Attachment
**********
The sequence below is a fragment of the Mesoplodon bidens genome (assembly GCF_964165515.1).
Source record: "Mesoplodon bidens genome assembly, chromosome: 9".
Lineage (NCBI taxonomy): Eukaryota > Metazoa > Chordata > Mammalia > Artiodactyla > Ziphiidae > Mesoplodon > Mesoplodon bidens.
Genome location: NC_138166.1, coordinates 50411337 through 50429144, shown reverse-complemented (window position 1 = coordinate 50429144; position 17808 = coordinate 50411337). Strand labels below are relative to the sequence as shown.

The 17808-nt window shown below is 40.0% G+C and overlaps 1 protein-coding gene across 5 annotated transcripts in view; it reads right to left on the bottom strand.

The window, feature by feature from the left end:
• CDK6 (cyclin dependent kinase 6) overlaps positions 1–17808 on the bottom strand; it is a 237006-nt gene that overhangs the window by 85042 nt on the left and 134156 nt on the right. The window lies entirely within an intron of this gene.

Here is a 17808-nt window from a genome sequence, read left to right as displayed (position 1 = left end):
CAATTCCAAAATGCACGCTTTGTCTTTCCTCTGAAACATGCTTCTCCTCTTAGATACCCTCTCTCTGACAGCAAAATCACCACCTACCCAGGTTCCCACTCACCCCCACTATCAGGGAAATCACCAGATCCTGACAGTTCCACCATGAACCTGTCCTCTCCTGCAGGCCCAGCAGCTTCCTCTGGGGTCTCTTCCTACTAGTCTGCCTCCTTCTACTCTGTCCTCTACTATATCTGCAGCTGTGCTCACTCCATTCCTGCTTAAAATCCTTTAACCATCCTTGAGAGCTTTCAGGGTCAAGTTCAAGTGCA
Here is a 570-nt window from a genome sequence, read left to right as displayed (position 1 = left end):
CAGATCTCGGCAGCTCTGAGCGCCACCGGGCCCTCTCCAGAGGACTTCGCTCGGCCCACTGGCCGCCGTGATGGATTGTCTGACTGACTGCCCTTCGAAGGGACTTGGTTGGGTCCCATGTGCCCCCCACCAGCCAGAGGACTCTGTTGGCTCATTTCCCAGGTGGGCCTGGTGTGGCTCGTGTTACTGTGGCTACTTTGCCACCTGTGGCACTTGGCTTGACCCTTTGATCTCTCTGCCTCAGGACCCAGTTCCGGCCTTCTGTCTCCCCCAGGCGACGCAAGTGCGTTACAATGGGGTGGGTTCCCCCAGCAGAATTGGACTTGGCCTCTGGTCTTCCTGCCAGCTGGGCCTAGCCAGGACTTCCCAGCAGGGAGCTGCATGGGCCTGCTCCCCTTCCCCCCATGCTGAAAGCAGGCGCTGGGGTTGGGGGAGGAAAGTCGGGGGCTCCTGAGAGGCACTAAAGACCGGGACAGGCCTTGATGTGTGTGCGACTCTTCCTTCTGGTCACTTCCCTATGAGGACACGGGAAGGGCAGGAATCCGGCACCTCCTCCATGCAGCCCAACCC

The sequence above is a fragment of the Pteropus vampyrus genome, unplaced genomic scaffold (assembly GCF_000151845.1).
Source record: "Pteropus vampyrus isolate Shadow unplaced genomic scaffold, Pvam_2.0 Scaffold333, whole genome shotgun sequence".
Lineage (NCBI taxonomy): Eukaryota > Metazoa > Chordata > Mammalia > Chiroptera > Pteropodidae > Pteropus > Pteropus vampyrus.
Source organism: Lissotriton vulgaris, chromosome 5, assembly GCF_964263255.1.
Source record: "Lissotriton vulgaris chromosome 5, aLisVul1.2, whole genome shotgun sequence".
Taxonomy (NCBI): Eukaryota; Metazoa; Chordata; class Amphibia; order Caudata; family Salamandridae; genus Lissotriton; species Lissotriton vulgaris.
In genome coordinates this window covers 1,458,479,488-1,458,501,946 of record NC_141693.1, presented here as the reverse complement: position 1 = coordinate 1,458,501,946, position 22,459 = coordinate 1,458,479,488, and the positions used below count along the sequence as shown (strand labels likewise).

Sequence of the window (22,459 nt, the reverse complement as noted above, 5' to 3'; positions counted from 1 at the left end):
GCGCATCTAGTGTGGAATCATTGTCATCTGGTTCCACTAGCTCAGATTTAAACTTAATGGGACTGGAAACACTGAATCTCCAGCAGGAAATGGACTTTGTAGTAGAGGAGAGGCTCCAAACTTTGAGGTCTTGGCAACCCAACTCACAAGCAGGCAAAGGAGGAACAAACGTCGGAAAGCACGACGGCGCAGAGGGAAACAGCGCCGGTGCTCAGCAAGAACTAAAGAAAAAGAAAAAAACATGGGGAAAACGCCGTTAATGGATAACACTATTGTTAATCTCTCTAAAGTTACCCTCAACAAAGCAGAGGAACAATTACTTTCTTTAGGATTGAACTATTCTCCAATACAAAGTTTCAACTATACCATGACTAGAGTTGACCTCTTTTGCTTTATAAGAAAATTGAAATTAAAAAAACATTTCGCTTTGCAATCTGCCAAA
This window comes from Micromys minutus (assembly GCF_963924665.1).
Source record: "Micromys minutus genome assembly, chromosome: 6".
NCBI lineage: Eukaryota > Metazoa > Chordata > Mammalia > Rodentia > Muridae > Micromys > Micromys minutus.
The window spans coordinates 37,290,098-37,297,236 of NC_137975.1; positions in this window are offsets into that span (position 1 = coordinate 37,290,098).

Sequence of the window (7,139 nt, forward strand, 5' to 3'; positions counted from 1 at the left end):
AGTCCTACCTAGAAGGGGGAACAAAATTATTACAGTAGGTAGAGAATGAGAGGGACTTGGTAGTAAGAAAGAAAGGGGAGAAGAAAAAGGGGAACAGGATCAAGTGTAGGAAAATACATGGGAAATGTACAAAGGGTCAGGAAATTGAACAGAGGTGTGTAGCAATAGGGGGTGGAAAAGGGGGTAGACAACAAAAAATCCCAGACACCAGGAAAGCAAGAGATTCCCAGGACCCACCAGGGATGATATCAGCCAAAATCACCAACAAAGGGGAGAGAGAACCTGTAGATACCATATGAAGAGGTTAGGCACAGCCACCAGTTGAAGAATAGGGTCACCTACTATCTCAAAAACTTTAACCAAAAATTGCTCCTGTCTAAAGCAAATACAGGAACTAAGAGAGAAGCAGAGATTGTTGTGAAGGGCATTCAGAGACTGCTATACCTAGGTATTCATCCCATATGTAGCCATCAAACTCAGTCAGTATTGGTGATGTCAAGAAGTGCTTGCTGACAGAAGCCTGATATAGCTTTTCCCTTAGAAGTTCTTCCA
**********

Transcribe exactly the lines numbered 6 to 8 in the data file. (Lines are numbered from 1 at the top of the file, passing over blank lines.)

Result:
The window, feature by feature from the left end:
• CDK6 (cyclin dependent kinase 6) overlaps positions 1–17808 on the bottom strand; it is a 237006-nt gene that overhangs the window by 85042 nt on the left and 134156 nt on the right. The window lies entirely within an intron of this gene.

Here is a 17808-nt window from a genome sequence, read left to right as displayed (position 1 = left end):